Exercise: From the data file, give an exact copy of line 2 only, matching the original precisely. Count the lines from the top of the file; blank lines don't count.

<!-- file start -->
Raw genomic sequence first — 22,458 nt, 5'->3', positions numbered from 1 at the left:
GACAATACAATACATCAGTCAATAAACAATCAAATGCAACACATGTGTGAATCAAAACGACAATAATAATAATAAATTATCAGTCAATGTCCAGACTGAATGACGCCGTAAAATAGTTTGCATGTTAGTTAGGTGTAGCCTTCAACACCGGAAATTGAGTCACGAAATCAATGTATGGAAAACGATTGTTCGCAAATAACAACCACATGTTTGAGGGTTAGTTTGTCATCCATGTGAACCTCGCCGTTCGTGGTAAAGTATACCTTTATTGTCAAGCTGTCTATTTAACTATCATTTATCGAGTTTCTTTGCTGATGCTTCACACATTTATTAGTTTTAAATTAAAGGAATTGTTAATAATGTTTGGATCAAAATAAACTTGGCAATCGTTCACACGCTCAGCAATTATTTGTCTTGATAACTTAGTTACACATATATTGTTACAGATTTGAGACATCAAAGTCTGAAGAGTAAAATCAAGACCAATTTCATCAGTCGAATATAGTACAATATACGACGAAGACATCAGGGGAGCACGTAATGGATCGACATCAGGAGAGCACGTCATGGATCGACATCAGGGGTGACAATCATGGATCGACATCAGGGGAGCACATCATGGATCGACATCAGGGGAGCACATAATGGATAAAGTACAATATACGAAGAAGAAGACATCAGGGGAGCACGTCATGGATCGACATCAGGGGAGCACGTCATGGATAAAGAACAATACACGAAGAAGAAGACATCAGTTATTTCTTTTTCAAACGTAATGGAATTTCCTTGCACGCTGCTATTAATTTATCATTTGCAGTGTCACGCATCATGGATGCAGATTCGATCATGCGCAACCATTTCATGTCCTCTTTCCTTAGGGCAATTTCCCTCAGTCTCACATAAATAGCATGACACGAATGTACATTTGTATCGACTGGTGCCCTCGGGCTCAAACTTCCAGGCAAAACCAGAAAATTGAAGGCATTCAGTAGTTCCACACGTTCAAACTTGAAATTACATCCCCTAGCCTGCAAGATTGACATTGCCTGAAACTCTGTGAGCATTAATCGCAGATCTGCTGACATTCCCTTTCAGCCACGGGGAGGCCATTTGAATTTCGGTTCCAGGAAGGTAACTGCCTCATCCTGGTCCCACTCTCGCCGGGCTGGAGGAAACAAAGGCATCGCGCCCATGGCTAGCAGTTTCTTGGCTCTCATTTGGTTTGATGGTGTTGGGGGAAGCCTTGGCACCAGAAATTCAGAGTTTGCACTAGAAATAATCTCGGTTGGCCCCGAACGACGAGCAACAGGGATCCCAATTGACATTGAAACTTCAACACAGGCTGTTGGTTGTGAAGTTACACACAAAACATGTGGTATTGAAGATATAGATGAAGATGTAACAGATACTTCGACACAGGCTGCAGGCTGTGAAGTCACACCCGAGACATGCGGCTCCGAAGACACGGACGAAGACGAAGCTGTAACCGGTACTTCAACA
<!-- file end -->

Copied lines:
GACAATACAATACATCAGTCAATAAACAATCAAATGCAACACATGTGTGAATCAAAACGACAATAATAATAATAAATTATCAGTCAATGTCCAGACTGAATGACGCCGTAAAATAGTTTGCATGTTAGTTAGGTGTAGCCTTCAACACCGGAAATTGAGTCACGAAATCAATGTATGGAAAACGATTGTTCGCAAATAACAACCACATGTTTGAGGGTTAGTTTGTCATCCATGTGAACCTCGCCGTTCGTGGTAAAGTATACCTTTATTGTCAAGCTGTCTATTTAACTATCATTTATCGAGTTTCTTTGCTGATGCTTCACACATTTATTAGTTTTAAATTAAAGGAATTGTTAATAATGTTTGGATCAAAATAAACTTGGCAATCGTTCACACGCTCAGCAATTATTTGTCTTGATAACTTAGTTACACATATATTGTTACAGATTTGAGACATCAAAGTCTGAAGAGTAAAATCAAGACCAATTTCATCAGTCGAATATAGTACAATATACGACGAAGACATCAGGGGAGCACGTAATGGATCGACATCAGGAGAGCACGTCATGGATCGACATCAGGGGTGACAATCATGGATCGACATCAGGGGAGCACATCATGGATCGACATCAGGGGAGCACATAATGGATAAAGTACAATATACGAAGAAGAAGACATCAGGGGAGCACGTCATGGATCGACATCAGGGGAGCACGTCATGGATAAAGAACAATACACGAAGAAGAAGACATCAGTTATTTCTTTTTCAAACGTAATGGAATTTCCTTGCACGCTGCTATTAATTTATCATTTGCAGTGTCACGCATCATGGATGCAGATTCGATCATGCGCAACCATTTCATGTCCTCTTTCCTTAGGGCAATTTCCCTCAGTCTCACATAAATAGCATGACACGAATGTACATTTGTATCGACTGGTGCCCTCGGGCTCAAACTTCCAGGCAAAACCAGAAAATTGAAGGCATTCAGTAGTTCCACACGTTCAAACTTGAAATTACATCCCCTAGCCTGCAAGATTGACATTGCCTGAAACTCTGTGAGCATTAATCGCAGATCTGCTGACATTCCCTTTCAGCCACGGGGAGGCCATTTGAATTTCGGTTCCAGGAAGGTAACTGCCTCATCCTGGTCCCACTCTCGCCGGGCTGGAGGAAACAAAGGCATCGCGCCCATGGCTAGCAGTTTCTTGGCTCTCATTTGGTTTGATGGTGTTGGGGGAAGCCTTGGCACCAGAAATTCAGAGTTTGCACTAGAAATAATCTCGGTTGGCCCCGAACGACGAGCAACAGGGATCCCAATTGACATTGAAACTTCAACACAGGCTGTTGGTTGTGAAGTTACACACAAAACATGTGGTATTGAAGATATAGATGAAGATGTAACAGATACTTCGACACAGGCTGCAGGCTGTGAAGTCACACCCGAGACATGCGGCTCCGAAGACACGGACGAAGACGAAGCTGTAACCGGTACTTCAACA